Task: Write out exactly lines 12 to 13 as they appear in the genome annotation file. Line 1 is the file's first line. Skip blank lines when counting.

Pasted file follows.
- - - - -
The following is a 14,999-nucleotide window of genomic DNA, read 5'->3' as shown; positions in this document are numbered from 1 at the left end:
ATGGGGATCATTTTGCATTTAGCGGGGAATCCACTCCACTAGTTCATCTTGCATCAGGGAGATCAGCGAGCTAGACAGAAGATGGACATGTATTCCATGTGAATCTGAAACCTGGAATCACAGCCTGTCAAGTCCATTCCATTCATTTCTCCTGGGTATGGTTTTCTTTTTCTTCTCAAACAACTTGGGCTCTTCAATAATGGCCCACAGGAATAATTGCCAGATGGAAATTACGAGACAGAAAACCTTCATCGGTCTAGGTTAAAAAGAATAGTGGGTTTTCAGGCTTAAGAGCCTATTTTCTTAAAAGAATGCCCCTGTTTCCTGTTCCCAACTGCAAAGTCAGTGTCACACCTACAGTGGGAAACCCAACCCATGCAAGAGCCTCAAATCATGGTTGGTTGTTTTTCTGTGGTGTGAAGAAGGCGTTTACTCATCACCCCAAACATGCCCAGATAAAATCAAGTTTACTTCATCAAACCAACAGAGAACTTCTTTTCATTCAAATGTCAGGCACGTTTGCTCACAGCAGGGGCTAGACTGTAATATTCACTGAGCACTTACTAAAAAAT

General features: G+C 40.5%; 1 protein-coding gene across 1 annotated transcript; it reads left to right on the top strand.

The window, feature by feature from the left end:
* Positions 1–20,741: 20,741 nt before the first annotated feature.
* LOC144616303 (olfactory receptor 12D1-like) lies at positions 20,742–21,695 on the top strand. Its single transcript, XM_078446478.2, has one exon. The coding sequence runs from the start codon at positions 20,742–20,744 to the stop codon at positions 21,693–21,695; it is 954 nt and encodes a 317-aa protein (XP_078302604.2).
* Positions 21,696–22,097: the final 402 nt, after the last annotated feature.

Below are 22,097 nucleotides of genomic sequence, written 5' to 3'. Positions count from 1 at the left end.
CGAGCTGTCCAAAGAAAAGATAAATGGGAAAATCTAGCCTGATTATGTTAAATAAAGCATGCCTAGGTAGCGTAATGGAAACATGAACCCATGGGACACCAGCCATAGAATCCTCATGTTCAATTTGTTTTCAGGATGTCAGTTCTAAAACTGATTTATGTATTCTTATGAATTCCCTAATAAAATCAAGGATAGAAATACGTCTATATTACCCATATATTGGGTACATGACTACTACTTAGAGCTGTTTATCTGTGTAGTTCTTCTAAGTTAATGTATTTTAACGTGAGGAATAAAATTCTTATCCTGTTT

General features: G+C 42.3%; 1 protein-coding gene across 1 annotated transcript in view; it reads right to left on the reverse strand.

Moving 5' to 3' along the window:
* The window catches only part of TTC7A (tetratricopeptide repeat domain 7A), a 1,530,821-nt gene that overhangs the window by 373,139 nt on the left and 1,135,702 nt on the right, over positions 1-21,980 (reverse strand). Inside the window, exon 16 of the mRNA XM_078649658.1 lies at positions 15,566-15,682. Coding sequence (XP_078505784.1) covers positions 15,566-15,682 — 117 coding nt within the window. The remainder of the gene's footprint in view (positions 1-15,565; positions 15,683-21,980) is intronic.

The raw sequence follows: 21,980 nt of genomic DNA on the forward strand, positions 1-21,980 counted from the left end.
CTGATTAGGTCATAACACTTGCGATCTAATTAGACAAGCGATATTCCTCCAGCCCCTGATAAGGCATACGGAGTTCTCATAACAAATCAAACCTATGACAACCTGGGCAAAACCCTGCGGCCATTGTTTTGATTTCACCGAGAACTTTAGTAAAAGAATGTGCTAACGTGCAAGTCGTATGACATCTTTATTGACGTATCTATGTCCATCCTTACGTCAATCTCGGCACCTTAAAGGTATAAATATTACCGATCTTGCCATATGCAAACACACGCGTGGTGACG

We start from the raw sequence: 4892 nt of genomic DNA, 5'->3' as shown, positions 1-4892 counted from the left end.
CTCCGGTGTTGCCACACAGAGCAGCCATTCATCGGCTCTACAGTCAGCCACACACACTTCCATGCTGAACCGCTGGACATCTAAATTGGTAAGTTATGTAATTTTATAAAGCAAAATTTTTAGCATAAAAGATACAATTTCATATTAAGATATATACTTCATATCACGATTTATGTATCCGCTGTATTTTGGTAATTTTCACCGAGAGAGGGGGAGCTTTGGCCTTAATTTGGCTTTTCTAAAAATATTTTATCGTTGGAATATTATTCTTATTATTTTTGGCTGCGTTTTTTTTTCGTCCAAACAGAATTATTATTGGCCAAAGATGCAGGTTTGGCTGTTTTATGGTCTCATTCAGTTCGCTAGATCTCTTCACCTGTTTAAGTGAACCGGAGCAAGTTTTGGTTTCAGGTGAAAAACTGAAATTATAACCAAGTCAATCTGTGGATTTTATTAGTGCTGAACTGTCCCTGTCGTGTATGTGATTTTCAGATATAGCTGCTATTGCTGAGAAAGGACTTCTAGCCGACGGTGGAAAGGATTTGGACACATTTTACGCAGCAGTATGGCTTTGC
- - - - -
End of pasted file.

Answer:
* The window catches only part of TTC7A (tetratricopeptide repeat domain 7A), a 1,530,821-nt gene that overhangs the window by 373,139 nt on the left and 1,135,702 nt on the right, over positions 1-21,980 (reverse strand). Inside the window, exon 16 of the mRNA XM_078649658.1 lies at positions 15,566-15,682. Coding sequence (XP_078505784.1) covers positions 15,566-15,682 — 117 coding nt within the window. The remainder of the gene's footprint in view (positions 1-15,565; positions 15,683-21,980) is intronic.

The raw sequence follows: 21,980 nt of genomic DNA on the forward strand, positions 1-21,980 counted from the left end.